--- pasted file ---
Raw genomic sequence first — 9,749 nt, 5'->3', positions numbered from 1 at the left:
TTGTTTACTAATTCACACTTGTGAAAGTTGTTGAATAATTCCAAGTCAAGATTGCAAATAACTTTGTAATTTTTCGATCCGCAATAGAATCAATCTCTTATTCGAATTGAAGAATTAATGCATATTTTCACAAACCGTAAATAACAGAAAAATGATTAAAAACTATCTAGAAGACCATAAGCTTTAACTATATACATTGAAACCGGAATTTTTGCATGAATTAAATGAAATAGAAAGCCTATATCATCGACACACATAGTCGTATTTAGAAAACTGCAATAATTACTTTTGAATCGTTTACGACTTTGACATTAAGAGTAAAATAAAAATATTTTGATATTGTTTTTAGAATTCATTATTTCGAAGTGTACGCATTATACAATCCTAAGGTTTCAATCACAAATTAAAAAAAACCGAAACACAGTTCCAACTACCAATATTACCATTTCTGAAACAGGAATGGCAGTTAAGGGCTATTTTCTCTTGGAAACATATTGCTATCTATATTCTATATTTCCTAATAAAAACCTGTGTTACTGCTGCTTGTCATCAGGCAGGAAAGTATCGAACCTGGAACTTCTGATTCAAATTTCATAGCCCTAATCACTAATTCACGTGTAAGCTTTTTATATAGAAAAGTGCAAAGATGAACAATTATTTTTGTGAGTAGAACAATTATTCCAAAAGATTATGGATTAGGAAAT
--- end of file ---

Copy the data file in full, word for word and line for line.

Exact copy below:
Raw genomic sequence first — 9,749 nt, 5'->3', positions numbered from 1 at the left:
TTGTTTACTAATTCACACTTGTGAAAGTTGTTGAATAATTCCAAGTCAAGATTGCAAATAACTTTGTAATTTTTCGATCCGCAATAGAATCAATCTCTTATTCGAATTGAAGAATTAATGCATATTTTCACAAACCGTAAATAACAGAAAAATGATTAAAAACTATCTAGAAGACCATAAGCTTTAACTATATACATTGAAACCGGAATTTTTGCATGAATTAAATGAAATAGAAAGCCTATATCATCGACACACATAGTCGTATTTAGAAAACTGCAATAATTACTTTTGAATCGTTTACGACTTTGACATTAAGAGTAAAATAAAAATATTTTGATATTGTTTTTAGAATTCATTATTTCGAAGTGTACGCATTATACAATCCTAAGGTTTCAATCACAAATTAAAAAAAACCGAAACACAGTTCCAACTACCAATATTACCATTTCTGAAACAGGAATGGCAGTTAAGGGCTATTTTCTCTTGGAAACATATTGCTATCTATATTCTATATTTCCTAATAAAAACCTGTGTTACTGCTGCTTGTCATCAGGCAGGAAAGTATCGAACCTGGAACTTCTGATTCAAATTTCATAGCCCTAATCACTAATTCACGTGTAAGCTTTTTATATAGAAAAGTGCAAAGATGAACAATTATTTTTGTGAGTAGAACAATTATTCCAAAAGATTATGGATTAGGAAAT